An Occasional Diversion #2: Longform 1.0

Hello, welcome to An Occasional Diversion #2, the little sister to big brother Anticipating Nowhere as it were.

Whilst this particular show ploughs a similar furrow to Anticipating Nowhere (unlike AOD#1 which was dedicated to The Telescopes) I opted against releasing this one as a standard AN show.

Why? I guess it is because, whilst these tracks would fit into a regular AN show they are far longer than I would normally include. These tracks take you on a deeper journey than the average 5 minute track and, to my mind at least, require a more focussed and concentrated listen.

But you previsouly did a similar AN show of 3 tracks over 20 minutes each (AN#8: 20/20 Tri-Vision) so why change now? Ah, so you spotted that did you! Again, this is all a learning process for me: as you will see I have also released two other themed AN shows (AN#3 & AN#6). However, over time, as I have put together more AN shows and, in all honesty, gained more confidence in myself, I feel I have given AN a certain style of its own. I feel more comfortable giving shows that are, to me, significantly different, a platform of their own.

It’s a personal thing as these shows are very personal to me. I need to be happy with how I present these and this way, well, makes me happy.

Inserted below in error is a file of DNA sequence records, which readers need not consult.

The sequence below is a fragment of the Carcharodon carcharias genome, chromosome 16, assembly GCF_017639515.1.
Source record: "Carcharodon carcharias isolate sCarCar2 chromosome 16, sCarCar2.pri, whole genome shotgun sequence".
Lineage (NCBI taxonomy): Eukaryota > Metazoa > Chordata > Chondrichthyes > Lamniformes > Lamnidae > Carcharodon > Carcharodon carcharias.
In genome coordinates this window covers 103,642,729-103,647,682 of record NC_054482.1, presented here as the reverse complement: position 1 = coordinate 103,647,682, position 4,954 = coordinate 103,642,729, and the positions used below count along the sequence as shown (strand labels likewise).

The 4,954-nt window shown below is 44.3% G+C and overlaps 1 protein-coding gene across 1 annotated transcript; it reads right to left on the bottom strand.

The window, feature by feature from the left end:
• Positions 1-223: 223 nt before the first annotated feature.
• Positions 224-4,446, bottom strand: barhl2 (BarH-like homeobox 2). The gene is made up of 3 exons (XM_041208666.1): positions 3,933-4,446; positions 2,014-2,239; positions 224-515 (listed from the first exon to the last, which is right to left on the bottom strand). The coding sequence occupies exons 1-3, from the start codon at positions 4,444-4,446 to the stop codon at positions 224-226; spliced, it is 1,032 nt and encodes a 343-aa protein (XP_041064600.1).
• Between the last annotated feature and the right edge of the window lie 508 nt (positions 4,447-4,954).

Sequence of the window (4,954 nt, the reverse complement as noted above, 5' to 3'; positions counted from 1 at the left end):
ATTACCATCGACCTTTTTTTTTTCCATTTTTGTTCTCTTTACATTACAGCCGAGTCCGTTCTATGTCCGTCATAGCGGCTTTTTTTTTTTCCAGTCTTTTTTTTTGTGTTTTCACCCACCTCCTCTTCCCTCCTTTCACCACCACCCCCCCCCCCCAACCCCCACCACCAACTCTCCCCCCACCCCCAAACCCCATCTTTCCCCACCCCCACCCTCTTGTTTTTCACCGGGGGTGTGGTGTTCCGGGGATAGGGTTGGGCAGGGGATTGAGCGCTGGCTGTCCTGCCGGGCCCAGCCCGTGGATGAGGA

So, on with the show. 5 tracks, all 10+ minutes and one clocking in at nearly half an hour – worth every single second of your time. Several of the releases included here only had 2 tracks to choose from and it was a tough selection. Every track is great but I feel this selection works the best once I had pieced it all together.

I played a shorter track from Phil Hollins & Richard Sanderson’s Grumpy Records release, Social Media, on AN#15 to act as a taster for this show where I could present one of the two longer tracks on the album. Guitar and melodeon drones underpinned with field recordings lead us into where the field recordings take over; the flowing of a stream, bird-song and other sounds of nature. A child’s voice signals the time to move onto our next track.

Hyberus, released on concretetapes, was new to me even if the album was released over 4 years ago. A sample opens and closes the track, quoting two of the most futile and destructive wars being waged across the world – the ‘wars’ on drugs & terrorism. In between those samples this track is at times bleak, sparse, glitchy, droning but never anything less than utterly compelling listening.

I really don’t know what to say about this next track; it genuinely leaves me lost for words. Released on the fantastic Crow versus Crow label, here we have a tape with just two tracks clocking in at over 20 minutes each. I could have put a show out with these two alone! Side 1 (featured here) has Embla Quickbeam and Natalia Beylis working together, the other sees Neil Campbell accompanying Natalia. I chose Side 1 as I had not heard any work by Embla Quickbeam before and have included Neil on previous shows – it really was almost like tossing a coin trying to decide which one to play for you! Either way, this is an astounding journey of sound that I daren’t even try to describe through fear of not doing it justice.